On 15 November 2013, nations attending the annual CCW meeting agreed to begin working on killer robots when they adopted a report committing to hold a meeting of experts in May 2014 to consider questions relating to the emerging technology of “lethal autonomous weapons systems.” The decision was taken by consensus, which is seen as a rare feat in today’s disarmament diplomacy. The CCW mandate has vaulted the challenge of dealing with killer robots to the top rank of traditional multilateral arms control and humanitarian disarmament, validating the importance and urgency of the issue and undercutting arguments that these weapons are “inevitable” and “nothing to worry about.” The CCW meeting of experts is the first multilateral meeting on the matter, but it is unlikely to be the last. Campaigners believe that the agreement to work on the matter could lead to a new international law prohibiting fully autonomous weapons.

What is expected to happen at the experts meeting?
During the opening the chair will provide introductory remarks and there will be a general exchange of views where nations and other delegations can make brief statements. The provisional agenda follows the broad technical, ethical, legal, and operational parameters of the emerging international debate over these weapons with expert presentations aimed at stimulating discussion and interventions. At the conclusion of the meeting, the chair will present a draft report on the meeting and seek input on the way forward. The next annual CCW meeting on 14 November 2014 may see nations renew the mandate to continue the experts’ discussions or move to a different phase of a more formal negotiating process.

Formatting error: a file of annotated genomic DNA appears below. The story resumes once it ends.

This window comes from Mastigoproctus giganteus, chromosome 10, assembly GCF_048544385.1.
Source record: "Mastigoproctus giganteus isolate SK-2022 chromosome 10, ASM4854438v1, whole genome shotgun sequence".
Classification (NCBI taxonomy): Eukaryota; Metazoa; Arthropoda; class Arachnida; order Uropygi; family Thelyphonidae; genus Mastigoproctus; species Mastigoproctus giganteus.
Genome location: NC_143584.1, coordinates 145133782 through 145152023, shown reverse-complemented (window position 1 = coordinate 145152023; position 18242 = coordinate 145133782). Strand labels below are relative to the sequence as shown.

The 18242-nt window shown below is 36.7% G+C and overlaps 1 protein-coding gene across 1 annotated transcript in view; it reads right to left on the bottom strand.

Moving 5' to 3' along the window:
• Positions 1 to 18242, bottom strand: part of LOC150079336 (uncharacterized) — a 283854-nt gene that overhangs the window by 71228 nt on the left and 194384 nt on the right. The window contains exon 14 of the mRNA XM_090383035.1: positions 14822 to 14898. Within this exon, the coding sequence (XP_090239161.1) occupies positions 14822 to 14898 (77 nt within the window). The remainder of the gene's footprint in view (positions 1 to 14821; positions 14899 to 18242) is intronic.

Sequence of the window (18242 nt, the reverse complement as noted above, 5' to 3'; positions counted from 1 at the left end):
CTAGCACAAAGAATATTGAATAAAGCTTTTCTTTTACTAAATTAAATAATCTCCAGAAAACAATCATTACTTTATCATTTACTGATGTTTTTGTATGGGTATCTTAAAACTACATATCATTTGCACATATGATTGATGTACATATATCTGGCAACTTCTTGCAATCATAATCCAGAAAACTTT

What are the main arguments expected during the experts meeting?
The first session focuses on technical challenges opens with a debate between roboticists Professor Noel Sharkey, chair of the International Committee for Robot Arms Control (ICRAC), and Professor Ron Arkin from Georgia Tech. Prof. Sharkey has long expressed concern that autonomous weapons systems cannot be guaranteed to predictably comply with international law and stresses that the weapons must remain under human control. ICRAC is a co-founder of the Campaign to Stop Killer Robots, which seeks a preemptive ban. Prof. Arkin, on the other hand, has argued for the development of an “ethical governor” software to ensure “ethical adherence” by autonomous systems capable of lethal action in narrowly-bounded circumstances.

During the legal session, the Campaign and others will make the case that fully autonomous weapons are unlikely to be able to comply with international humanitarian law and that a preemptive ban is needed. They will urge nations to invoke the Martens Clause, which requires that states take evolving public perspectives into account when determining whether weapons such as killer robots can meet the “dictates of public conscience” and the “principles of humanity.” Others are expected to argue that international law is sufficient to address concerns expressed over fully autonomous weapons and no new rules are needed.

It is not clear what the main issues will be in the session on ethical and sociology concerns or in the final session on operational and military aspects. Another campaign representative, Dr. Peter Asaro of ICRAC, will make the session on ethical considerations.

How are countries likely to contribute to the experts meeting?
Ambassador Jean-Hugues Simon-Michel of France is chairing the CCW meeting of experts and has recruited Brazil and Germany to serve as “friends of the chair” to chair respectively the sessions on ethical and societal concerns and technical issues. According to the provisional agenda (22 April), military and technical experts from France, Japan, US, and elsewhere will provide presentations. At least 44 nations have made statements on this subject, but few have used those opportunities to discuss their own policy and practice in any detail. The CCW process should spur governments to acknowledge their practice on fully autonomous weapons and develop policy aimed at regulating or banning the weapons. Poland’s Ambassador Remigiusz A. Henczel will chair the next annual CCW meeting, where on 14 November 2014 nations will take a decision on whether to continue the work on killer robots.